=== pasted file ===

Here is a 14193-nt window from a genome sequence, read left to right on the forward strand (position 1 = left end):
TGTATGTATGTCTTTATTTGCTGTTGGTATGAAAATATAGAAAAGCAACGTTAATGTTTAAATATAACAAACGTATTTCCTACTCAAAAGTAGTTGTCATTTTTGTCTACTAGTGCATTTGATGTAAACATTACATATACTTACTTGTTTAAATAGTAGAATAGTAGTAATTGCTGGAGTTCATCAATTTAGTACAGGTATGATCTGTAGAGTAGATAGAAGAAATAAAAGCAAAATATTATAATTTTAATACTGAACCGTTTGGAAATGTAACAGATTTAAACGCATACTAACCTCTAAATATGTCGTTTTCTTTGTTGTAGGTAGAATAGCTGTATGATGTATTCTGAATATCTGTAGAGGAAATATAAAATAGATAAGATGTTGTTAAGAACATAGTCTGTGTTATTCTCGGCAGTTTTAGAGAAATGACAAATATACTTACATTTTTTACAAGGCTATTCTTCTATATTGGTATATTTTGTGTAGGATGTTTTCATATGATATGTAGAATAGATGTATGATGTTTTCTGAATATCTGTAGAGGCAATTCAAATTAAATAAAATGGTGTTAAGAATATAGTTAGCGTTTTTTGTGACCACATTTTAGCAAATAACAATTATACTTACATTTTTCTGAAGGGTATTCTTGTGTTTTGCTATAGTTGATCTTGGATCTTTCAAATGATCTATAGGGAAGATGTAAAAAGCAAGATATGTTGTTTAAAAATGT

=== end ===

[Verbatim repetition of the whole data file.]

Here is a 14193-nt window from a genome sequence, read left to right on the forward strand (position 1 = left end):
TGTATGTATGTCTTTATTTGCTGTTGGTATGAAAATATAGAAAAGCAACGTTAATGTTTAAATATAACAAACGTATTTCCTACTCAAAAGTAGTTGTCATTTTTGTCTACTAGTGCATTTGATGTAAACATTACATATACTTACTTGTTTAAATAGTAGAATAGTAGTAATTGCTGGAGTTCATCAATTTAGTACAGGTATGATCTGTAGAGTAGATAGAAGAAATAAAAGCAAAATATTATAATTTTAATACTGAACCGTTTGGAAATGTAACAGATTTAAACGCATACTAACCTCTAAATATGTCGTTTTCTTTGTTGTAGGTAGAATAGCTGTATGATGTATTCTGAATATCTGTAGAGGAAATATAAAATAGATAAGATGTTGTTAAGAACATAGTCTGTGTTATTCTCGGCAGTTTTAGAGAAATGACAAATATACTTACATTTTTTACAAGGCTATTCTTCTATATTGGTATATTTTGTGTAGGATGTTTTCATATGATATGTAGAATAGATGTATGATGTTTTCTGAATATCTGTAGAGGCAATTCAAATTAAATAAAATGGTGTTAAGAATATAGTTAGCGTTTTTTGTGACCACATTTTAGCAAATAACAATTATACTTACATTTTTCTGAAGGGTATTCTTGTGTTTTGCTATAGTTGATCTTGGATCTTTCAAATGATCTATAGGGAAGATGTAAAAAGCAAGATATGTTGTTTAAAAATGT